Deliberate Practice

My son is a keen but fairly mediocre member of an U9 football team. However, he has great hand-eye co-ordination (potentially an excellent cricketer) and has posted 38s for 50m freestyle (he’s been swimming from very young, is big and strong, and seems to have a remarkable ability to listen and respond to coaching when it applies to body movement). So, generally sporty, but why not so good at football, despite wanting to be?

His problem is that his decision-making under pressure is not great on the football pitch. Now I really know diddly-squat about invasion games so this is all speculative, but here’s what I think is going on and how it relates to teaching.

I know when I play football, my problem is that I am good at thinking about my position on the pitch when I don’t have the ball. I’m often in great space and very rarely get caught out of position in defence. When I’m watching I can see the play and call the pass. My skill level is so-so but I can control and kick a ball alright. What I cannot do for the life of me is put any of those things together when I have the ball. The moment I get it I just have this sense of ‘man-on’ and I can maybe get a pass away but it tends to be pretty blind. My son’s the same, plus a little bit of fear of giving the ball away, that means he often makes a pass to nothing rather than travelling with the ball or making a better pass. But he is improving. The thing that is having an impact is a coaching session he goes to that’s completely separate from his team. A typical sequence involves having 4 groups of 3 players, all on a 20mx20m square. The drill is to form a triangle and pass in and out to the middle player, constantly moving between passes. If you picture that, there is a massive amount of movement to process with passes having to be spotted and threaded through the other 9 players on the pitch. They do this again, and again – maybe 20 minutes with breaks for feedback. Slowly, but surely, my son is becoming a better player than me (not a high bar but still…).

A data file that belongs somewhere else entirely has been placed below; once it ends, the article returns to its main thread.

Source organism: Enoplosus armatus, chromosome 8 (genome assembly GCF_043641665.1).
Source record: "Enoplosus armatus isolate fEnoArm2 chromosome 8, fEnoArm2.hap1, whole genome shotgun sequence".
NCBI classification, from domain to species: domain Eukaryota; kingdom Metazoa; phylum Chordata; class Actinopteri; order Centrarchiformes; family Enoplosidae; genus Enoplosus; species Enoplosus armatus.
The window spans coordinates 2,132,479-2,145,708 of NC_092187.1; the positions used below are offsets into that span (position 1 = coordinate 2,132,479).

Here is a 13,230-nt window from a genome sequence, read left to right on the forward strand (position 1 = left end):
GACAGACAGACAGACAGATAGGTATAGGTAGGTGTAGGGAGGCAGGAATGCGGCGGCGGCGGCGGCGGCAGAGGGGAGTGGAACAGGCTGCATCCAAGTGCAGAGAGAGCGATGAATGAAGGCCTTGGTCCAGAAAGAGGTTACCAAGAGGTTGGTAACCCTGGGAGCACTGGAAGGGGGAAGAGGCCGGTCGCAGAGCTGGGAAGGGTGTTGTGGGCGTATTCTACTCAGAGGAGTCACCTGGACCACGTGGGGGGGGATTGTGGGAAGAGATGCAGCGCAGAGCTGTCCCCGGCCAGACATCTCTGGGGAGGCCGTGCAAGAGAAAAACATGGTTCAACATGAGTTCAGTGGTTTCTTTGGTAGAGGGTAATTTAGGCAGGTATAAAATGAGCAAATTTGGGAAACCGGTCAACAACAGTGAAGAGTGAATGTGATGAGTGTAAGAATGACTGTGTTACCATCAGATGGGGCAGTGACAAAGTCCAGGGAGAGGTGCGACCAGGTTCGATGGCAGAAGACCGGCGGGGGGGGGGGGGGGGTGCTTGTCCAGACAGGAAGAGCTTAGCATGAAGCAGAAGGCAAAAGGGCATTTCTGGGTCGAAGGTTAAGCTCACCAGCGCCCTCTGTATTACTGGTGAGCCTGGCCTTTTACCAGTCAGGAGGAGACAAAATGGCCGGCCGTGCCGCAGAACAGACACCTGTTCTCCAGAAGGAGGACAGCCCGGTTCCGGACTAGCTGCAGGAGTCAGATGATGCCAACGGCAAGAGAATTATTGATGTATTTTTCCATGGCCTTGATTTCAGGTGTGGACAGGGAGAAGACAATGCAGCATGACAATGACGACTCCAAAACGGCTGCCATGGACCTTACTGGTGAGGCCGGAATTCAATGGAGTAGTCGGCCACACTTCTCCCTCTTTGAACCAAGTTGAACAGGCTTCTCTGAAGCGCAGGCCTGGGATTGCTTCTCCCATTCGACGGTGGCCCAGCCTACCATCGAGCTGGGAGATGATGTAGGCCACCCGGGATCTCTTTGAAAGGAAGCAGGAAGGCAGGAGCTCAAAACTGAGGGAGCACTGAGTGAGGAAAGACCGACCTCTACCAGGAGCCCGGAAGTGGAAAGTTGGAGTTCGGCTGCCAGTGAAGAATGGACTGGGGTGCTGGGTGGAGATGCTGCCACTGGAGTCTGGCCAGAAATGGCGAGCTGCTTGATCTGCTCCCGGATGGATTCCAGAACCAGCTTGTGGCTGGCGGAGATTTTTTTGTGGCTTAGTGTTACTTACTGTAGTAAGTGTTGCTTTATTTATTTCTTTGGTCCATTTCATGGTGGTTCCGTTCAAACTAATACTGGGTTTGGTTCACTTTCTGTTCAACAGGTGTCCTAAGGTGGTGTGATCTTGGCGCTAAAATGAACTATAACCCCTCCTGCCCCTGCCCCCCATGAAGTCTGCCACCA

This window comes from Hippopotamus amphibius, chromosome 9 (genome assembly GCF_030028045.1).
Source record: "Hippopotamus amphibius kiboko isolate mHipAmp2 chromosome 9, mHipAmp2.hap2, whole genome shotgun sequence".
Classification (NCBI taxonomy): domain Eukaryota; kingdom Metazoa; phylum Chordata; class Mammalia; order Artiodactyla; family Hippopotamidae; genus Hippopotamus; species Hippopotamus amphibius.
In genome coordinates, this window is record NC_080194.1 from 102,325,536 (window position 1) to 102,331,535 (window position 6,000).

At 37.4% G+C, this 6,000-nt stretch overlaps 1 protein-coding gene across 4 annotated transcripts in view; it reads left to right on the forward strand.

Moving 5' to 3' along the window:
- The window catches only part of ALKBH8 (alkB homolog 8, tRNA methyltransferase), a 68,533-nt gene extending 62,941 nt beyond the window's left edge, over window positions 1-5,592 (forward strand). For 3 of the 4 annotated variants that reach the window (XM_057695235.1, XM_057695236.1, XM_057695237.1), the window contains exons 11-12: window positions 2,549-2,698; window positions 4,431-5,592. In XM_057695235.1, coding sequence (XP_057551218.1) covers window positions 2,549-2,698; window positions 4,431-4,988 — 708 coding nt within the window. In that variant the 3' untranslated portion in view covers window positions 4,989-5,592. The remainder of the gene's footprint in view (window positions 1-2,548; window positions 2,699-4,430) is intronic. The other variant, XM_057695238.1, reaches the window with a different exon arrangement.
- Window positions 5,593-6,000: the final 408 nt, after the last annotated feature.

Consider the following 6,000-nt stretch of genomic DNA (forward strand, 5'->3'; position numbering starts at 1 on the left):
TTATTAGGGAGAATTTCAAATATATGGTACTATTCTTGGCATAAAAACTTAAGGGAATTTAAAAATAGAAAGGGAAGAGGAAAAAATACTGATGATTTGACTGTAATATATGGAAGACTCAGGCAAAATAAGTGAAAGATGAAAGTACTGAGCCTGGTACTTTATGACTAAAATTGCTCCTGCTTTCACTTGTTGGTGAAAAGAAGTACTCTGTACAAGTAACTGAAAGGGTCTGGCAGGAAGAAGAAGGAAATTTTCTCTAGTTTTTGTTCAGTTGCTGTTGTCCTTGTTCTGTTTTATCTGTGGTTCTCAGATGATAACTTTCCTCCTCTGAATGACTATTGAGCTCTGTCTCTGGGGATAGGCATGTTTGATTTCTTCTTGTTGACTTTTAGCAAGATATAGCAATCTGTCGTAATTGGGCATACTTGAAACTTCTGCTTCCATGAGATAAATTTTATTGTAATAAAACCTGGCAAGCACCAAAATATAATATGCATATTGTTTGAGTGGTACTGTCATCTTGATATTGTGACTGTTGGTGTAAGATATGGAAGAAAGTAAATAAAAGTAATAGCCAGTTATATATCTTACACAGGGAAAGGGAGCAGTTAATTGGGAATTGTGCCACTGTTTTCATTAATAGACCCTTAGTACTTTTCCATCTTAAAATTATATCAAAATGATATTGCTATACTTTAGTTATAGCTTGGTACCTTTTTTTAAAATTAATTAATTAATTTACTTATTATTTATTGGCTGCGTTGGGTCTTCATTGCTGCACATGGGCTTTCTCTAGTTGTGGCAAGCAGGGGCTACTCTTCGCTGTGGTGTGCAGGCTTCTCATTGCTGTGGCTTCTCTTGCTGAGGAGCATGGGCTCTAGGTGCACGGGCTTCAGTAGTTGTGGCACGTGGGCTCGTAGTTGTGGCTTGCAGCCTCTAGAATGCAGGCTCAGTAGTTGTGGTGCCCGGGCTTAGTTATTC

What has this to do with teacher training? I’m well aware the physical skill analogy has been around for a good while now. As @LornaShires pointed out, just because Deliberate Practice (DP) works for shooting basketball free throws, doesn’t mean it will work for teachers. Also, it’s pretty clear that whilst DP is important in reaching a high level in golf, music, chess, high jumping, catching and throwing or whatever, both teaching and invasion games are more dynamic than any of those things. Also, the 10,000 hours rule Malcolm Gladwell popularised isn’t supported by more recent evidence. Some people seem to reach very high levels of performance much quicker than others.

Nonetheless, my hunch is that if we could find ways for novice teachers to get more of the right sort of DP at an early stage, I think they might progress faster than is typically the case now. I know some people have been working on this – see Deans for Impact, and work by Harry Fletcher-Wood – and TLAC training is largely predicated on this. However, whilst I can see some value there’s a problem I’m not sure we’ve really got to grips with, yet.

To play football my son needed to spend a good bit of time getting good at kicking and controlling a ball. That’s quite clearly come from practice, at least some of which has been DP. However, it’s a pretty static skill if you just practise passing. I think it’s the same for teaching. Practising responses to specific disruptive behaviour, or clear explanations, or boardwork, seems to definitely be useful (one which the majority of current models of ITT don’t have enough time for). But however good my son gets at striking the ball, it isn’t going to make him a really good footballer. Same for the classroom. It’s those dynamic skills – responding to 30 children in real time – that matter.